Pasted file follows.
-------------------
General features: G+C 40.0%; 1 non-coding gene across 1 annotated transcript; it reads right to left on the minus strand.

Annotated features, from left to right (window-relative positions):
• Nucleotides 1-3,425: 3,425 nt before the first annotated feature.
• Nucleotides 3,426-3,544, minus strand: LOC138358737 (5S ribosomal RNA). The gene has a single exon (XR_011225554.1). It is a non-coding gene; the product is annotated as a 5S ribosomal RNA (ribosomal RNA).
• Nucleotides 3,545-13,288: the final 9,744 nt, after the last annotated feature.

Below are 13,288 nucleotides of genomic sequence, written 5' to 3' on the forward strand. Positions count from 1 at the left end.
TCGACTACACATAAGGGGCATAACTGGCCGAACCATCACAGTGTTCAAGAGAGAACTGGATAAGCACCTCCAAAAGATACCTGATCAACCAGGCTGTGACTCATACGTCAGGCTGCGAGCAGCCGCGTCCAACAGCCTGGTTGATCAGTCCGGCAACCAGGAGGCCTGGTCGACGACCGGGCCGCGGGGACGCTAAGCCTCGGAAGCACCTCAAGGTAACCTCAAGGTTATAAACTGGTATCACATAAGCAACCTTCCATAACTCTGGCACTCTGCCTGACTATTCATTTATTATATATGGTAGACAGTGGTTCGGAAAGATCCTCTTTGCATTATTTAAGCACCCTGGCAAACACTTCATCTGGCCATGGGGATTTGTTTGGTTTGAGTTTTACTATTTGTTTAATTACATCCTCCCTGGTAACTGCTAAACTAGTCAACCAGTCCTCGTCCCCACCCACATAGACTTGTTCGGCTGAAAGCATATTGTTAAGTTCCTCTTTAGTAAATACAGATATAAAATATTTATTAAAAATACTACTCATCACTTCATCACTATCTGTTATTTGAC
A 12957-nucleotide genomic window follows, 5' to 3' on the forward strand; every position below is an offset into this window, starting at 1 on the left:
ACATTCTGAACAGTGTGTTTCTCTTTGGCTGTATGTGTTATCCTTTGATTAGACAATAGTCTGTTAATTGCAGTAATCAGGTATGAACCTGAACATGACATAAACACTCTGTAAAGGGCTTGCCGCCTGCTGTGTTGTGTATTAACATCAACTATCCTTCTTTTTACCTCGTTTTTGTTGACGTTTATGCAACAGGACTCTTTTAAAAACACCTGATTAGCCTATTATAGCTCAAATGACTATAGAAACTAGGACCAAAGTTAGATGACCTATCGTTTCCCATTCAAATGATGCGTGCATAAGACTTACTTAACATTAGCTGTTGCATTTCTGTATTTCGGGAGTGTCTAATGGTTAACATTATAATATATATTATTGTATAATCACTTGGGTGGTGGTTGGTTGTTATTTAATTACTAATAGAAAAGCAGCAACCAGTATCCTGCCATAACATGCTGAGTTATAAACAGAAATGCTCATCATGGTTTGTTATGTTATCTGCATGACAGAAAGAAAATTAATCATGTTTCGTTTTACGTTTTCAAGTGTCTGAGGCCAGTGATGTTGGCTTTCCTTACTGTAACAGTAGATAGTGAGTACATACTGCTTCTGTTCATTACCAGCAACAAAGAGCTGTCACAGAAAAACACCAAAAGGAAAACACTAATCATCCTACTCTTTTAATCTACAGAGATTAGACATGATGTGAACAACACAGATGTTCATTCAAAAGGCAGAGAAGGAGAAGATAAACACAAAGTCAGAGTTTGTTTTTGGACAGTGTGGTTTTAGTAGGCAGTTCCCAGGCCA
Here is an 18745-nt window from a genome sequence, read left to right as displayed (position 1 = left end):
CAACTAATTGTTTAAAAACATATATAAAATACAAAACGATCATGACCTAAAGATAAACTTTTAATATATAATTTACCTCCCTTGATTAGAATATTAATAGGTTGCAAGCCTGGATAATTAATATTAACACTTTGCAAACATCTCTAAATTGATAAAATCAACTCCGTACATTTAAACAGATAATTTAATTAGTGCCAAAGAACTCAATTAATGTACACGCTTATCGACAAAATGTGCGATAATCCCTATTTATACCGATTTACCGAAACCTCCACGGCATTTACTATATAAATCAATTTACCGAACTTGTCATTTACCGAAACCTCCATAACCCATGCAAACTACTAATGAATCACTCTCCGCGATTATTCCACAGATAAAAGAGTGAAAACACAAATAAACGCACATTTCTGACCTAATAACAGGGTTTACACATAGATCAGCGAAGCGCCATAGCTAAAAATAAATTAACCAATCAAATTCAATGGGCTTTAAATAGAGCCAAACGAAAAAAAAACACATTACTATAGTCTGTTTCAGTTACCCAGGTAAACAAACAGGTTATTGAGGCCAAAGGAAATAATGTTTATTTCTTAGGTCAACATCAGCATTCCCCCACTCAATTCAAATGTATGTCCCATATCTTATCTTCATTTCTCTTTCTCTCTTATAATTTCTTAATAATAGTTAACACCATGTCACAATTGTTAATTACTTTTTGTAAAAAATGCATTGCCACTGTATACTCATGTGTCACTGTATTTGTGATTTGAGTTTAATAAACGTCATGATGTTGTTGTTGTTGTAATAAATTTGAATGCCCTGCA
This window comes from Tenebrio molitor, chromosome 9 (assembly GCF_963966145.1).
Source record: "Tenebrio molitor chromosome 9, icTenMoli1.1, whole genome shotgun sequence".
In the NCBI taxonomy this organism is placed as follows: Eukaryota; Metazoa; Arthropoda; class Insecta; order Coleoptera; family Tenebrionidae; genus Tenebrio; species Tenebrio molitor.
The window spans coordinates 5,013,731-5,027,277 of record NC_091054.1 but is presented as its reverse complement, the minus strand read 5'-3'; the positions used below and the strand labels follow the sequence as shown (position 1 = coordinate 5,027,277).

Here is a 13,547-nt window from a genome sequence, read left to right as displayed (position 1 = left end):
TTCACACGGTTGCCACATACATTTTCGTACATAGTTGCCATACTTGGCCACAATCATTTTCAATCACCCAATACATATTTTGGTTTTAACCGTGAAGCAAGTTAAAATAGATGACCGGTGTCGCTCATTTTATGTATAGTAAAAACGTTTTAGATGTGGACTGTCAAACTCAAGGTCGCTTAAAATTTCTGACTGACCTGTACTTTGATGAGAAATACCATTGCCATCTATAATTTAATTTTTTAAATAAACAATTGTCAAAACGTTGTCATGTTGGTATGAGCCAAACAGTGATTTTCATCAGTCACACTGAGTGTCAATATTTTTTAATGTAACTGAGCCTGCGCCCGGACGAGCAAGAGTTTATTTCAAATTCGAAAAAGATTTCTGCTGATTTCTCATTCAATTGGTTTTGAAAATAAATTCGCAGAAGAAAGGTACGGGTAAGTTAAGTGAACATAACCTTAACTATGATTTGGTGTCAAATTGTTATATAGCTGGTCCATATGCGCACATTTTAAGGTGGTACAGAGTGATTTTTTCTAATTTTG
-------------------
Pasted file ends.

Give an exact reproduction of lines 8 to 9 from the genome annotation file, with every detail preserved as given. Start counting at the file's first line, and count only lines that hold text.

A 12957-nucleotide genomic window follows, 5' to 3' on the forward strand; every position below is an offset into this window, starting at 1 on the left:
ACATTCTGAACAGTGTGTTTCTCTTTGGCTGTATGTGTTATCCTTTGATTAGACAATAGTCTGTTAATTGCAGTAATCAGGTATGAACCTGAACATGACATAAACACTCTGTAAAGGGCTTGCCGCCTGCTGTGTTGTGTATTAACATCAACTATCCTTCTTTTTACCTCGTTTTTGTTGACGTTTATGCAACAGGACTCTTTTAAAAACACCTGATTAGCCTATTATAGCTCAAATGACTATAGAAACTAGGACCAAAGTTAGATGACCTATCGTTTCCCATTCAAATGATGCGTGCATAAGACTTACTTAACATTAGCTGTTGCATTTCTGTATTTCGGGAGTGTCTAATGGTTAACATTATAATATATATTATTGTATAATCACTTGGGTGGTGGTTGGTTGTTATTTAATTACTAATAGAAAAGCAGCAACCAGTATCCTGCCATAACATGCTGAGTTATAAACAGAAATGCTCATCATGGTTTGTTATGTTATCTGCATGACAGAAAGAAAATTAATCATGTTTCGTTTTACGTTTTCAAGTGTCTGAGGCCAGTGATGTTGGCTTTCCTTACTGTAACAGTAGATAGTGAGTACATACTGCTTCTGTTCATTACCAGCAACAAAGAGCTGTCACAGAAAAACACCAAAAGGAAAACACTAATCATCCTACTCTTTTAATCTACAGAGATTAGACATGATGTGAACAACACAGATGTTCATTCAAAAGGCAGAGAAGGAGAAGATAAACACAAAGTCAGAGTTTGTTTTTGGACAGTGTGGTTTTAGTAGGCAGTTCCCAGGCCA